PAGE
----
Johann Philip Reis


A Misunderstanding of Translation



Published Articles

A Comparison of Bell & Reis


Invention - Receivers

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The Violin Receiver-1860

Reis took a steel knitting needle which was round with a spiral coil of silk-covered copper-wire. This wire was magnetized in varying degrees by successive currents, and when thus rapidly magnetized and demagnetized, emitted tones depending upon the frequency, strength, etc., of the currents which flowed round it.

The Cigar Box Reciver-1861

This reciver was basicly the same except now Reis used a Cigar Box instead of a violin. The coiled needle was placed on top of the box resting on a wooden bridge.

The Electro-Magnet Receiver

The reciver was constructed on a foot long sounding board. On top of the board lay two electro-magnet coils, six inches long and over an inch thick. The armature, a rod of iorn of elliptical section, was affixed cross-wise at the end of a "light and broad" vertical lever which was seven inches long and constructed of wood.

" The apparatus named the "Telephone," constructed by me, affords the possibility of envoking sound-vibrations in every manner that may be desired. Electro-magnetism affords the possibility of calling into life at any given distance vibrations similar to the vibrations that have been produced, and in this way to give out again in one place the tones that have been produced in another place".-Reis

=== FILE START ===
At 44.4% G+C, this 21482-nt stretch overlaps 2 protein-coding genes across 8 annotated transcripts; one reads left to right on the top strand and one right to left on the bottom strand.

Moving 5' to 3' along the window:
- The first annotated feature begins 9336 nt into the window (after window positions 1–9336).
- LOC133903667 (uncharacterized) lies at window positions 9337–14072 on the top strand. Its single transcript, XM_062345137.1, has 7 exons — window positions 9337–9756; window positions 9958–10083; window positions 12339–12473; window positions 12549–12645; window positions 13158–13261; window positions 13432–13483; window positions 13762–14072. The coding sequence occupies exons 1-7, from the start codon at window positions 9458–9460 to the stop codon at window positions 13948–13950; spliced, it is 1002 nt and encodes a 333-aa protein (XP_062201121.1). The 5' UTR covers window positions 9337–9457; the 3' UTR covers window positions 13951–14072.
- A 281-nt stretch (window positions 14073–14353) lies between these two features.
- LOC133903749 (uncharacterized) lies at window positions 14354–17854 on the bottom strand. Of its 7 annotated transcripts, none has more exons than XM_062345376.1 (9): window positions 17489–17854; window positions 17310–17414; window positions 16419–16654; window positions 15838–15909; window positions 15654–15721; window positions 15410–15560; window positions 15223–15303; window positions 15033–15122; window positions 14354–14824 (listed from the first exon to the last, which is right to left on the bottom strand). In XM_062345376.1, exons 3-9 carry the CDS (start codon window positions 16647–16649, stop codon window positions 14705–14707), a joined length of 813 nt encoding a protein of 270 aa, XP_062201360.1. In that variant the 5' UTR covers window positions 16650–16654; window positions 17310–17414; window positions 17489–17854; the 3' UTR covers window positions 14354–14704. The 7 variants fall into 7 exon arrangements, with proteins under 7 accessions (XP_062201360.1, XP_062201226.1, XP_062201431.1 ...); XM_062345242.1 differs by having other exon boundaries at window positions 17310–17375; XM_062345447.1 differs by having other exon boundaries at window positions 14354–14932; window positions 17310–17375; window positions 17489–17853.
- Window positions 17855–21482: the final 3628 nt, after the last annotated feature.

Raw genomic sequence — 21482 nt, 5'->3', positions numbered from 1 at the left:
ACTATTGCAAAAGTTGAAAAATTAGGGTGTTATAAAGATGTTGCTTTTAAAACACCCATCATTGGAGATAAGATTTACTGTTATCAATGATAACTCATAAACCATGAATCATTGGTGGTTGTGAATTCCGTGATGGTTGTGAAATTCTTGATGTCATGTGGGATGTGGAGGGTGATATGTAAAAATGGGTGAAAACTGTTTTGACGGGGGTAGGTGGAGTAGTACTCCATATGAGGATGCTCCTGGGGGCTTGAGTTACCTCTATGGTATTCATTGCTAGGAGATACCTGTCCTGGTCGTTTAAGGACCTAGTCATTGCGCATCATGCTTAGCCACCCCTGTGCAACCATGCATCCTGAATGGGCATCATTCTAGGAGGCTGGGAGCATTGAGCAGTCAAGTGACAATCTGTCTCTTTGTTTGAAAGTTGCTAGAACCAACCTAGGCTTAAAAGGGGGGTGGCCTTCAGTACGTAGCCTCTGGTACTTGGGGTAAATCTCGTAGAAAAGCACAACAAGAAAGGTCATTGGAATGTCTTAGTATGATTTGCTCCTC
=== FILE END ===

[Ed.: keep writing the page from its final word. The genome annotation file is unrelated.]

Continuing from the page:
Reis did abandoned the Electro-Magnet Reciver in his research and returned to the Needle. Electro-Magnet Reciver is noted here not only because of it progression in Reis work but because of its antisipation of recivers to come from Yeates,Gray and Bell who all like Reis used an Electro-Magnet Reciver to draw an elastically mounted armature backwards and forwards, and so throw it into vibrations corresponding to those imparted to the transmitting apparatus.

The Knitting Needle Reciver

The needle lie horizontally upon a rectangular sounding box of thin pine wood. The coil of silk covered copper wire is wound upon a light wooden bobbin, instead of being twisted round the needle it self. Two wooden bridges stand upon the sounding-box, and through these pass the protuding ends of the needle, whilst an upper box or lid, hinged to the lower at the back, is added above.